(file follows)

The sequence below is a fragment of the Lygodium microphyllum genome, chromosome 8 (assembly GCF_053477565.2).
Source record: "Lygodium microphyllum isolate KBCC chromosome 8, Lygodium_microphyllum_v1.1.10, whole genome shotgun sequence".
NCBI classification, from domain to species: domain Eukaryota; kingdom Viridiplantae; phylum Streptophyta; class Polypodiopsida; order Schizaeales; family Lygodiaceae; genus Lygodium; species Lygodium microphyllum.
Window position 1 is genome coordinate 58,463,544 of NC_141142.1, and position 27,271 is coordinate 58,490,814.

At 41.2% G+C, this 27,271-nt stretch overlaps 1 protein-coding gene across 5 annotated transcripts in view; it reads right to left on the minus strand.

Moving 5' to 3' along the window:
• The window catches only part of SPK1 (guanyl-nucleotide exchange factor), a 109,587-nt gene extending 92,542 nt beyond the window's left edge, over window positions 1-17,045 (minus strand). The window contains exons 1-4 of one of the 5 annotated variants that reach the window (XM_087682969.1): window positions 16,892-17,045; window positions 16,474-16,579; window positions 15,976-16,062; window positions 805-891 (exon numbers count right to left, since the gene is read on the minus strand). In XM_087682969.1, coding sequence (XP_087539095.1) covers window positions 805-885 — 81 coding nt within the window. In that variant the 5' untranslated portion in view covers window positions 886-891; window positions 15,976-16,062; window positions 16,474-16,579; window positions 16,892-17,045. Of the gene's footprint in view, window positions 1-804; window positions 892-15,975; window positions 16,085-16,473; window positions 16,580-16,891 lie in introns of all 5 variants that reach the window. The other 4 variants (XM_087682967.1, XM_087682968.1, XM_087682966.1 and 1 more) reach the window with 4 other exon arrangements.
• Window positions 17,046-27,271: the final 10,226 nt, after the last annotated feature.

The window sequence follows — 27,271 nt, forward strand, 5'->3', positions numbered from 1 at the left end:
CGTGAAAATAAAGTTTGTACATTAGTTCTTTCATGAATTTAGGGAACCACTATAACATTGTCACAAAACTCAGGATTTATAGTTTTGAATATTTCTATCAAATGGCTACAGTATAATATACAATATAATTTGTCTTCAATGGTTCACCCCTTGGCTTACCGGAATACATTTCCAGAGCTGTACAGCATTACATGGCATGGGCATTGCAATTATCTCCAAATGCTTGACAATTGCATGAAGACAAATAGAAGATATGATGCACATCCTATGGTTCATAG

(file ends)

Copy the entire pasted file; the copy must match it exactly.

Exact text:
The sequence below is a fragment of the Lygodium microphyllum genome, chromosome 8 (assembly GCF_053477565.2).
Source record: "Lygodium microphyllum isolate KBCC chromosome 8, Lygodium_microphyllum_v1.1.10, whole genome shotgun sequence".
NCBI classification, from domain to species: domain Eukaryota; kingdom Viridiplantae; phylum Streptophyta; class Polypodiopsida; order Schizaeales; family Lygodiaceae; genus Lygodium; species Lygodium microphyllum.
Window position 1 is genome coordinate 58,463,544 of NC_141142.1, and position 27,271 is coordinate 58,490,814.

At 41.2% G+C, this 27,271-nt stretch overlaps 1 protein-coding gene across 5 annotated transcripts in view; it reads right to left on the minus strand.

Moving 5' to 3' along the window:
• The window catches only part of SPK1 (guanyl-nucleotide exchange factor), a 109,587-nt gene extending 92,542 nt beyond the window's left edge, over window positions 1-17,045 (minus strand). The window contains exons 1-4 of one of the 5 annotated variants that reach the window (XM_087682969.1): window positions 16,892-17,045; window positions 16,474-16,579; window positions 15,976-16,062; window positions 805-891 (exon numbers count right to left, since the gene is read on the minus strand). In XM_087682969.1, coding sequence (XP_087539095.1) covers window positions 805-885 — 81 coding nt within the window. In that variant the 5' untranslated portion in view covers window positions 886-891; window positions 15,976-16,062; window positions 16,474-16,579; window positions 16,892-17,045. Of the gene's footprint in view, window positions 1-804; window positions 892-15,975; window positions 16,085-16,473; window positions 16,580-16,891 lie in introns of all 5 variants that reach the window. The other 4 variants (XM_087682967.1, XM_087682968.1, XM_087682966.1 and 1 more) reach the window with 4 other exon arrangements.
• Window positions 17,046-27,271: the final 10,226 nt, after the last annotated feature.

The window sequence follows — 27,271 nt, forward strand, 5'->3', positions numbered from 1 at the left end:
CGTGAAAATAAAGTTTGTACATTAGTTCTTTCATGAATTTAGGGAACCACTATAACATTGTCACAAAACTCAGGATTTATAGTTTTGAATATTTCTATCAAATGGCTACAGTATAATATACAATATAATTTGTCTTCAATGGTTCACCCCTTGGCTTACCGGAATACATTTCCAGAGCTGTACAGCATTACATGGCATGGGCATTGCAATTATCTCCAAATGCTTGACAATTGCATGAAGACAAATAGAAGATATGATGCACATCCTATGGTTCATAG